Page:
Design details

The Shell lamp

An ever contemporary design classic by Verner Panton

Extract from our publication A New Golden Age Nordic Architecture & Design:

“Depeding on the number and length of the chains of discs, the lamps take different shapes. […] The heat emitted by the bulb creates thermal radiation that creates a slight movement among the discs, which act as reflectors.”

Designer: Verner Panton .  1964 . Producer: Verpan

All Photos by Verpan

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#5 Ørestad school & library

An 8-storey primary school with the expression of a townhouse

Extract from our latest publication A New Golden Age Nordic Architecture & Design:

“The protrusion of every classroom as a bay window in the facade has several advantages […] The bay windows ensure that you can look into the building, and the facade creates a new type of classroom from the inside.”

Architect: KHR Architects .  2012 . Ørestad, Copenhagen, Denmark . 14 500 m2

 

All Photos by KHR Architects

Perspectives on Global Danish Architecture

#5 Signe Kongebro

– Half the energy consumption of a building is determined by the design. Daylight is one of the key parameters in reducing energy consumption.

Quote from her article ‘Sustainability as a design parameter’ in our publication Global Danish Architecture – Seven #7.

Signe Kongebro (1972), Danish architect, partner and leader of the sutainability department at Henning Larsen Architects.

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#4 Snaefellsstofa visitor centre

A locally rooted public realm in connection with the Icelandic nature

Extract from our latest publication A New Golden Age Nordic Architecture & Design:

“That [use of local larch] is perhaps the shortest distance we have ever gone for materials. We also used the vegetation from the foot of the building and moved it up onto the roof.”

Architect: ARKIS .  2010 . Vatnajökull, Iceland . 750 m2

 

 

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All photos by Sigurgeir Sigurjónsson & Birgir Teitsson

Perspectives on Nordic architecture & design

#4 Kenneth Frampton

– A number of seemingly spontaneous developments over the past half century have made it increasingly difficult to continue with the “tradition of the new” in any significant way. If we intended, by this term, the unfinished liberative modern projects as this has been cherished by progressive thinkers since the beginning of the Enlightenment.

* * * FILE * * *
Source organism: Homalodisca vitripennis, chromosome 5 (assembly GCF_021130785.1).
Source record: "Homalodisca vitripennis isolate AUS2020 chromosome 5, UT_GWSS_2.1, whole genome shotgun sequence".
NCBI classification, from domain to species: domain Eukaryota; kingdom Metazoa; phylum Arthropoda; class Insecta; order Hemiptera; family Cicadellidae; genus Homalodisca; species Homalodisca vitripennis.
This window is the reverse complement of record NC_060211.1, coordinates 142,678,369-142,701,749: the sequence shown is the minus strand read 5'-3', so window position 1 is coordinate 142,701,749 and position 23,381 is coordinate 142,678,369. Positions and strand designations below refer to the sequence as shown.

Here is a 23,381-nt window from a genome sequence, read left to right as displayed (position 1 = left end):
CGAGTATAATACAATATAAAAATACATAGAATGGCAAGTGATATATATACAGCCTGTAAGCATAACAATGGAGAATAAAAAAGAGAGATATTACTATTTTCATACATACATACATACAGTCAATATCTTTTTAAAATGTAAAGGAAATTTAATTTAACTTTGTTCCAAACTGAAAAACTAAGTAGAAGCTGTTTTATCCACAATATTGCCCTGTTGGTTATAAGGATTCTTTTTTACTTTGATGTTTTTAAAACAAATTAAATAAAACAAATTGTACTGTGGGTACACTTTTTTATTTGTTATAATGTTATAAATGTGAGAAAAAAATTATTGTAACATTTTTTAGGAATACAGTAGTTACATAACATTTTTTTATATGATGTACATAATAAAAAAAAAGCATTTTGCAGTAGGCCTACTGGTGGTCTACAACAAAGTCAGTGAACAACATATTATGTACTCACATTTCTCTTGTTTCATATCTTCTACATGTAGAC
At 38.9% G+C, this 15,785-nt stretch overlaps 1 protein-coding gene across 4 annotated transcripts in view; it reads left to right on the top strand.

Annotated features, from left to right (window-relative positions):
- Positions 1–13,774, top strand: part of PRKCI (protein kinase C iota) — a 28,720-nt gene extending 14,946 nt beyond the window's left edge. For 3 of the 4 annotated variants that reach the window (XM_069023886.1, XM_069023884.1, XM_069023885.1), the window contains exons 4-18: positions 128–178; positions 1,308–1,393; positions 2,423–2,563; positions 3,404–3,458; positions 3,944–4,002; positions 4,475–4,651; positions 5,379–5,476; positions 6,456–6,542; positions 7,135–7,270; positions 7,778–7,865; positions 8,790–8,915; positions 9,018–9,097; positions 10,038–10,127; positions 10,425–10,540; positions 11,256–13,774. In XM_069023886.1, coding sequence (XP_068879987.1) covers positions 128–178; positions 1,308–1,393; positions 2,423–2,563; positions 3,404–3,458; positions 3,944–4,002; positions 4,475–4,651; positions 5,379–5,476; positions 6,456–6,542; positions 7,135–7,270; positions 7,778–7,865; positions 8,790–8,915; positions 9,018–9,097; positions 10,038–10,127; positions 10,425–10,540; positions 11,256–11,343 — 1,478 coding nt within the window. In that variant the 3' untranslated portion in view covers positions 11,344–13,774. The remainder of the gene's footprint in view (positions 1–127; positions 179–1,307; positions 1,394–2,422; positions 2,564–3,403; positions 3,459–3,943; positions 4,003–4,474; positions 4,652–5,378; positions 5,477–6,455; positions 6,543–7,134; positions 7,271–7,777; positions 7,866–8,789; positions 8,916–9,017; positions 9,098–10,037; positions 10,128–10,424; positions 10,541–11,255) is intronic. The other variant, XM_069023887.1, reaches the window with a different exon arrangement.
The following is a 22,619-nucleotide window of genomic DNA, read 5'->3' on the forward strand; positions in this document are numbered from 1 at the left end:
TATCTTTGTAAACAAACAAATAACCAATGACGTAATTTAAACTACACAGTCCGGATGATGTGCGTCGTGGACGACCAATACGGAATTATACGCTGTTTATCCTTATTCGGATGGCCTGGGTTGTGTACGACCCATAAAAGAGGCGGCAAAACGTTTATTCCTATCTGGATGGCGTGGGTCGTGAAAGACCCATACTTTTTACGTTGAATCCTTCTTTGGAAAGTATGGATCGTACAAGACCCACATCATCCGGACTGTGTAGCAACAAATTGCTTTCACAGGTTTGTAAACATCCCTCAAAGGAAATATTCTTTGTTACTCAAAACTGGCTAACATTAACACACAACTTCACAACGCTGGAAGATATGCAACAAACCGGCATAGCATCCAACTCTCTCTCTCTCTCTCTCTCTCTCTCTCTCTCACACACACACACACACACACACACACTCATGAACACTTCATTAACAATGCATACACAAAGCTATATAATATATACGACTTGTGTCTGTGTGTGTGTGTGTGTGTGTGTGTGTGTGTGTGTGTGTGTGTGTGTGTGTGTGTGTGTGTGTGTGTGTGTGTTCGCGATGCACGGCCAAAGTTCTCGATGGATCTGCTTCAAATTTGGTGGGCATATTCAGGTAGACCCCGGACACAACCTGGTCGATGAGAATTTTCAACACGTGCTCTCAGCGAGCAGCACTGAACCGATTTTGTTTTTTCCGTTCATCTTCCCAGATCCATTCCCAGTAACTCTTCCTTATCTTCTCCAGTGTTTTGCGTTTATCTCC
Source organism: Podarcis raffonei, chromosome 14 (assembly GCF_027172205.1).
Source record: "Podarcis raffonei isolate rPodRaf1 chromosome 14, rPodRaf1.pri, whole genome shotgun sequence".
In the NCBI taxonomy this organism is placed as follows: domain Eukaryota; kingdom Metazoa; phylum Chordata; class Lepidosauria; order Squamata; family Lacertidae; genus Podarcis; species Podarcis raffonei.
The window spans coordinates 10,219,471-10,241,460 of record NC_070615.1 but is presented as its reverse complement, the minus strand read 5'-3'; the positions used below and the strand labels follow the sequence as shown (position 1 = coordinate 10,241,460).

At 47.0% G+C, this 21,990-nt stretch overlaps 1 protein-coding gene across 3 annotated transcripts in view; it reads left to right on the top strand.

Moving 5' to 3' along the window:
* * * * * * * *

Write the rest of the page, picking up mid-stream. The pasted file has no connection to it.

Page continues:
Quote from his article ‘On the Tradition of the New’ in our publication A New Golden Age Nordic Architecture & Design 4 ed.

Kenneth Frampton (1930), British architect, critic, historian. Ware professor of Architecture at the Graduate School of Architecture, Planning and Preservation at Columbia University, New York.

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#3 The Waterfront

Seaside dwellings at the harbour front in scenic Stavanger

Extract from our latest publication A New Golden Age Nordic Architecture & Landscape:

“Inspired by the unique setting on the harbour front, the Waterfront blurs the boundary between the urban space and the dramatic landscape by appearing as a mountain range of wood at the interface of the city and the fjord.”

Architect: AART Architects .  2014 . Stavanger, Norway . 19,500 m2 . Collaboration with Kraftverk . WAN Residential Award 2014 . Nominated for MIPIM Awards 2015

All photos by Adam Mørk

Perspectives on Nordic architecture and landscape

Photo by Adam Mørk of Copenhagen Soil Center (Christiansen & Co Architects)

#3 Francesco Ranocchi

– (…) The presence of a primary structure can be either a formal one, or merely conceptual. Elsewhere we have defined it as Icastic architecture, this product of the complex relationship between culture industry and construction industry: a semantic reduction that progressively invests the architecture of the century, thus erasing differences and antagonisms in favour of the capacity to become accumulable information.

Quote from his article ‘Icastic architecture and landscape’ in our latest publication A New Golden Age Nordic Architecture & Landscape

Francesco Ranocchi (1962), Italian architect, critic and historian. Leader of AW-Architects and holds a PhD in contemporary art theory.

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#2 Food camp

A beautifully situated historical farm in Funen, Denmark, transformed into  a conceptual camp to inspire children to explore the world of food.

Extract from our latest publication A New Golden Age Nordic Architecture & Landscape:

“One of the concepts of the Food camp is ‘from earth to table’, and the surrounding landscape offers a variety of local vegetables, fruits and herbs.”

Architect: GPP Arkitekter . 2014 . Ebberup, Denmark . 460 m2

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All photos by Arla Fonden